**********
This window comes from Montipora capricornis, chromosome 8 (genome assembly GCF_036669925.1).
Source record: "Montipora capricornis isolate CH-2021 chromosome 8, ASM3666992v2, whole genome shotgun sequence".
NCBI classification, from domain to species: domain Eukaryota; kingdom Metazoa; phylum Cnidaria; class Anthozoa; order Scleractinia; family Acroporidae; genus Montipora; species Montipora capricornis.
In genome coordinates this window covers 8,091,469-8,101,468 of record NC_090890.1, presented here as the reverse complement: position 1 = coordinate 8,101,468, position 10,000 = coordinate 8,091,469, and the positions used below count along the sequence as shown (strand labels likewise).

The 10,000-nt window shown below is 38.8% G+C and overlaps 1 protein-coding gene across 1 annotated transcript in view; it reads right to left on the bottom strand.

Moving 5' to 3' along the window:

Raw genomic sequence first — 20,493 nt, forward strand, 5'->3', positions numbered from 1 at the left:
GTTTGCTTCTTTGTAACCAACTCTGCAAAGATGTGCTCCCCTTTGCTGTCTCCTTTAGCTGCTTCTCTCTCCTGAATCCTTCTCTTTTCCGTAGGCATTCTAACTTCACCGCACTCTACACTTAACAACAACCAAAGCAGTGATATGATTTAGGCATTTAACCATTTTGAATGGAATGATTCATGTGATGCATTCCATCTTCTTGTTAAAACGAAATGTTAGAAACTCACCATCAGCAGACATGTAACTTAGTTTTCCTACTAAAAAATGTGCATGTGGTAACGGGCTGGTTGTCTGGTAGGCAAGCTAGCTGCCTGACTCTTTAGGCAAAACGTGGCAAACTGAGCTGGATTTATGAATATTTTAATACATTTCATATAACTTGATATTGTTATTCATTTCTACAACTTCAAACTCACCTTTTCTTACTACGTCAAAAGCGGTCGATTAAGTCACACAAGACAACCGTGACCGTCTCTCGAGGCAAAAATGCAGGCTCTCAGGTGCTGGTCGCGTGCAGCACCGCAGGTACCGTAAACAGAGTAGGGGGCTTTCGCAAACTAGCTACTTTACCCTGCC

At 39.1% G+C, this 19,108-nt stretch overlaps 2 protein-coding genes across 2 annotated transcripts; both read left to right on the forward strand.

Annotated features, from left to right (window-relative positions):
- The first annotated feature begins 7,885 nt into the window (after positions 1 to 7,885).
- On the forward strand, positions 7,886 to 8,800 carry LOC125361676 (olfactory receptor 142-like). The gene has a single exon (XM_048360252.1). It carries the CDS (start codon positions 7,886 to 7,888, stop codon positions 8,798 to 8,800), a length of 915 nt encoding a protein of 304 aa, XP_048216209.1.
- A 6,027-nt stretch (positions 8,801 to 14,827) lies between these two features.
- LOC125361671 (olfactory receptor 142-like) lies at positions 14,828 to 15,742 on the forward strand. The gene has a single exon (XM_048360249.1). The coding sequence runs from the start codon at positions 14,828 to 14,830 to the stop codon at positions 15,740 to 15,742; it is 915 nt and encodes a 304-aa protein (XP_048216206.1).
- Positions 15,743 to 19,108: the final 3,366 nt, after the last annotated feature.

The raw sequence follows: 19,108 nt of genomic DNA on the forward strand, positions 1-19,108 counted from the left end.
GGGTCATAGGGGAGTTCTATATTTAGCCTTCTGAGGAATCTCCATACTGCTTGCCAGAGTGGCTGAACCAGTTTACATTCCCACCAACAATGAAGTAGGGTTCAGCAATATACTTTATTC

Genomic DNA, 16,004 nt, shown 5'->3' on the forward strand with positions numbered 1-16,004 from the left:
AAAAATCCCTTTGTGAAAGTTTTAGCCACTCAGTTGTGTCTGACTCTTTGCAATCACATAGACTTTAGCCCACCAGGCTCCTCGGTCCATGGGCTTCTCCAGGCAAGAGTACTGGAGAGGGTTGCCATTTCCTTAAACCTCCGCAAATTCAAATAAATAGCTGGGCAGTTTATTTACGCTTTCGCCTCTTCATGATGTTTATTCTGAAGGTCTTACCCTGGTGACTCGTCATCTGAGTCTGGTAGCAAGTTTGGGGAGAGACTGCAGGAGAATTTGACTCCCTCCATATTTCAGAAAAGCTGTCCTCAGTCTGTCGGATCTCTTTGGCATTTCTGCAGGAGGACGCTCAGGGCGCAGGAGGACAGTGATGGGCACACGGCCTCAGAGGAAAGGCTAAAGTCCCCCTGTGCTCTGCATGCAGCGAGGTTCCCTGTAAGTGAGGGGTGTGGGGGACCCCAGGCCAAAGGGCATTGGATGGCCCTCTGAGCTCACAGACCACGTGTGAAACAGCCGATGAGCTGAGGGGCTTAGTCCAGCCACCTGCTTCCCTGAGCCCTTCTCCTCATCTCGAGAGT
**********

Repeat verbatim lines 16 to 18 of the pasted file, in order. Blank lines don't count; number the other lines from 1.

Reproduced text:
The raw sequence follows: 19,108 nt of genomic DNA on the forward strand, positions 1-19,108 counted from the left end.
GGGTCATAGGGGAGTTCTATATTTAGCCTTCTGAGGAATCTCCATACTGCTTGCCAGAGTGGCTGAACCAGTTTACATTCCCACCAACAATGAAGTAGGGTTCAGCAATATACTTTATTC

Genomic DNA, 16,004 nt, shown 5'->3' on the forward strand with positions numbered 1-16,004 from the left: